15 Apr 2018 18:58 IST

Monstrous mathematics

Many people find numbers hard to deal with, and in the context of rape, it’s totally baffling

It’s said that in India, there’s a rape being committed every 15 minutes. Now calculate what that means in terms of a 24x7 time period over 365 days each year. I did. It comes to about 35,000 people, young and old, who suffer physical, sexual abuse leading to various levels of trauma and, in many instances, death. This includes old women, small children, and even babies. Both girls and boys.

Not possible, that’s a gross exaggeration, you may say. Okay, so, let’s say the numbers have been inflated four times. That’s still 8,750 instances annually. In an ideal world — and that’s the world ordinary folk strive to build — that’s 8,750 too many.

And how many rapists are convicted? About one in four. In many instances, they would be rapists and murders. In some 98 per cent of the cases — in other words, in most instances — the rapists are persons known to the victim. These ‘known’ persons include uncles, cousins, friends, fathers, grandfathers. Often they are invested with power and/or trust. The violence can be premeditated, it can be random. Victims range from babies to the elderly. Victims are not viewed as living, breathing, sentient beings, they are objects in the eyes of aggressors, deserving of subjugation, of punishment, of oppression.

Stop shaming victims

In some instances, perhaps, the oppressor is as much a victim in that the former is sick, in need of medical intervention, both physical and mental. But to use this argument to cover up the fact that it is the victim who needs justice and not justify offender’s actions, is to perpetuate a long-held, misguided stereotype. The victim doesn’t deserve to be raped, or ask to be raped. What did the little eight-year-old in Kathua know of anything that January day except that she wanted a pair of sandals to wear with new clothes for an upcoming wedding, and that she loved horses. What did she know of sexual abuse, let alone sexuality, even as she was repeatedly thrust into and then smashed with a stone to ensure she was properly dead?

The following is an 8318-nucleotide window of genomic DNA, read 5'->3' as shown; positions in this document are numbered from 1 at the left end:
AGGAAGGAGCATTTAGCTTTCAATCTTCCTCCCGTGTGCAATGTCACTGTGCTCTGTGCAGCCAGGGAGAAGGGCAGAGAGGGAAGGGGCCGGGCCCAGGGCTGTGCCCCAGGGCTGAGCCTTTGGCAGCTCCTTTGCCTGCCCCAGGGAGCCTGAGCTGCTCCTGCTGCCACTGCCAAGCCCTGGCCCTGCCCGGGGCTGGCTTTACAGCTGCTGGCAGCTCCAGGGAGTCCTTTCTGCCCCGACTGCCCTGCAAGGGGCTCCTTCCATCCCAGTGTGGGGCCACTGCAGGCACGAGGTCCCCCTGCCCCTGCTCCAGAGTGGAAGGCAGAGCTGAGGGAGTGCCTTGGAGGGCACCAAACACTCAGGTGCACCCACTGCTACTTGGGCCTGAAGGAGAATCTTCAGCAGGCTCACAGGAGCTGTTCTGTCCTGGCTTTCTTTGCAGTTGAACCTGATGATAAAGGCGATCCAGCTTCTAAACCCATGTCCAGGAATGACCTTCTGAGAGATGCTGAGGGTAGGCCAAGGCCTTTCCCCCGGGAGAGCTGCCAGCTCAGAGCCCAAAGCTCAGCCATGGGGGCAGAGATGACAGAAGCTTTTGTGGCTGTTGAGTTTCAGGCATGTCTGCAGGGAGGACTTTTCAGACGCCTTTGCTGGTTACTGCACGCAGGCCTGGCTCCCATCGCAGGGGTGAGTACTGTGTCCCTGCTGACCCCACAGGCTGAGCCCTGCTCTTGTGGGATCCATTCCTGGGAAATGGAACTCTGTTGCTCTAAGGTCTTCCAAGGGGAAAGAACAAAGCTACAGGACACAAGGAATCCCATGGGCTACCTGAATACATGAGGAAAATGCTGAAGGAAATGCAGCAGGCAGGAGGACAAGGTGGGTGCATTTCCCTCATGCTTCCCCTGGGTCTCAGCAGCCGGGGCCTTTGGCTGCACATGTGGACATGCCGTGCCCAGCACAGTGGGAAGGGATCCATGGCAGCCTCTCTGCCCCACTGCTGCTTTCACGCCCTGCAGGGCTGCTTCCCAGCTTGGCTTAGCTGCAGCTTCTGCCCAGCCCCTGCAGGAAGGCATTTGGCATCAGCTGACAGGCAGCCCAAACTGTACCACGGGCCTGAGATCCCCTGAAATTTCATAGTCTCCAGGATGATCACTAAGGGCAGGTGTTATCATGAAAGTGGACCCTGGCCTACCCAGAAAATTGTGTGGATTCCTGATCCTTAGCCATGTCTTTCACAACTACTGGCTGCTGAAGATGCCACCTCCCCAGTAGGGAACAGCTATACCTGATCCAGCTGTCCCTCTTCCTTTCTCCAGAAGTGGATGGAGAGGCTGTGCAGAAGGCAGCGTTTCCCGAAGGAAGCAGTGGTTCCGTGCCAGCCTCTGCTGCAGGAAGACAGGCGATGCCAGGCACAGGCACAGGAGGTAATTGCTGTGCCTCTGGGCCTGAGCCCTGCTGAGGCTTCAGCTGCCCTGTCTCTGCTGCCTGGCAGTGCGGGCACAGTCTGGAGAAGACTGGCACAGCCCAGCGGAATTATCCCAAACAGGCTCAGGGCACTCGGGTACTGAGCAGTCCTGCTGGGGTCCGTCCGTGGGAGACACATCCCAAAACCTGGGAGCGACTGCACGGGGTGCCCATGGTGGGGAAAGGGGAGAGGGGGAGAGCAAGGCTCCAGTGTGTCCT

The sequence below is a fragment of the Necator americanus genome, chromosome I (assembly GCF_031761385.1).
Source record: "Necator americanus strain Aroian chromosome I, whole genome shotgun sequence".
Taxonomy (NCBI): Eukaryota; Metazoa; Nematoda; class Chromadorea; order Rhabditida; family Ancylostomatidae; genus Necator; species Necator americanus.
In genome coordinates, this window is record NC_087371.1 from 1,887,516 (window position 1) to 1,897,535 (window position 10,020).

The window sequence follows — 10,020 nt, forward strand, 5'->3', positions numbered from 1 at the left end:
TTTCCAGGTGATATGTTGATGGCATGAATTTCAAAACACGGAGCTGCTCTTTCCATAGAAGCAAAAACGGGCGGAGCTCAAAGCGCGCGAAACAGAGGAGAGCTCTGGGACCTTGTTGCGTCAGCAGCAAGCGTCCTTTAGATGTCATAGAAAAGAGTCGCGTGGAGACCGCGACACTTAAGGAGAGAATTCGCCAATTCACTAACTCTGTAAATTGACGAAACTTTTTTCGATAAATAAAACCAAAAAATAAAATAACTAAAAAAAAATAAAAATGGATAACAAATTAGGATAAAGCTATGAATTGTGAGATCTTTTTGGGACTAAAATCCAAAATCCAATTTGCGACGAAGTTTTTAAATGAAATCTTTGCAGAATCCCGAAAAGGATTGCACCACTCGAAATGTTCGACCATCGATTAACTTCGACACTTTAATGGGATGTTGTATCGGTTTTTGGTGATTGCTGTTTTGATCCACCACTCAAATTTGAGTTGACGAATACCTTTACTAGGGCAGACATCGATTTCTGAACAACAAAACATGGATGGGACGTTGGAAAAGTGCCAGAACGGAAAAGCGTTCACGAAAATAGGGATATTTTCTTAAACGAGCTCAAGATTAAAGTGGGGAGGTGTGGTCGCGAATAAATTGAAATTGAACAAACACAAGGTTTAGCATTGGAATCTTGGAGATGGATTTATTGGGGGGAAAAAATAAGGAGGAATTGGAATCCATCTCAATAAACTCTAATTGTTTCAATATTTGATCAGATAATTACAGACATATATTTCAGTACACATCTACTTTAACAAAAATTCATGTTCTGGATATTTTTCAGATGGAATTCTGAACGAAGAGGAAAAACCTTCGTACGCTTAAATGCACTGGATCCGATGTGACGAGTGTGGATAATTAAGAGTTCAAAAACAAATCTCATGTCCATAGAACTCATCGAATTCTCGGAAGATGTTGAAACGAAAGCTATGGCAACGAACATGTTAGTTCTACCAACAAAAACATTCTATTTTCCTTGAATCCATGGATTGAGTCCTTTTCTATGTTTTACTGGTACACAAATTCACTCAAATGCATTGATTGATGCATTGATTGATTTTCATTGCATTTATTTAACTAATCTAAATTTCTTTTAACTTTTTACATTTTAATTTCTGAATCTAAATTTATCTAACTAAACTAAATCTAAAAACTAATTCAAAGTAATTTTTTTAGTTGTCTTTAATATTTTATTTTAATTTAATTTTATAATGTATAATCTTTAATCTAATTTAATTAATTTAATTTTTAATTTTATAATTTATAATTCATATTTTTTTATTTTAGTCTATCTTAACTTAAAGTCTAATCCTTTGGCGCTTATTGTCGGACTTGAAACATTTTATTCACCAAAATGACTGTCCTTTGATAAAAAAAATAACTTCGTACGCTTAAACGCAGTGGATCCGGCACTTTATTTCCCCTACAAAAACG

The teenager raped by a political bigwig in Unnao knew enough to make a noise about what had happened to her. Except that her cries and protests fell on deaf years for months. The entire nation reacted in horror as details of the Nirbhaya case unfolded. The State even got into the act and attempted to ‘rescue’ the young woman raped brutally on a bus by enabling efforts to re-constitute her body. Of course, ‘Nirbhaya’ was long gone. And, of course, she’s been long forgotten. All that noise, all that indignation, all those candle-light protests, all that howling. For nothing. Hiding behind all the hype, the power play continued, continues, will continue.

History of rape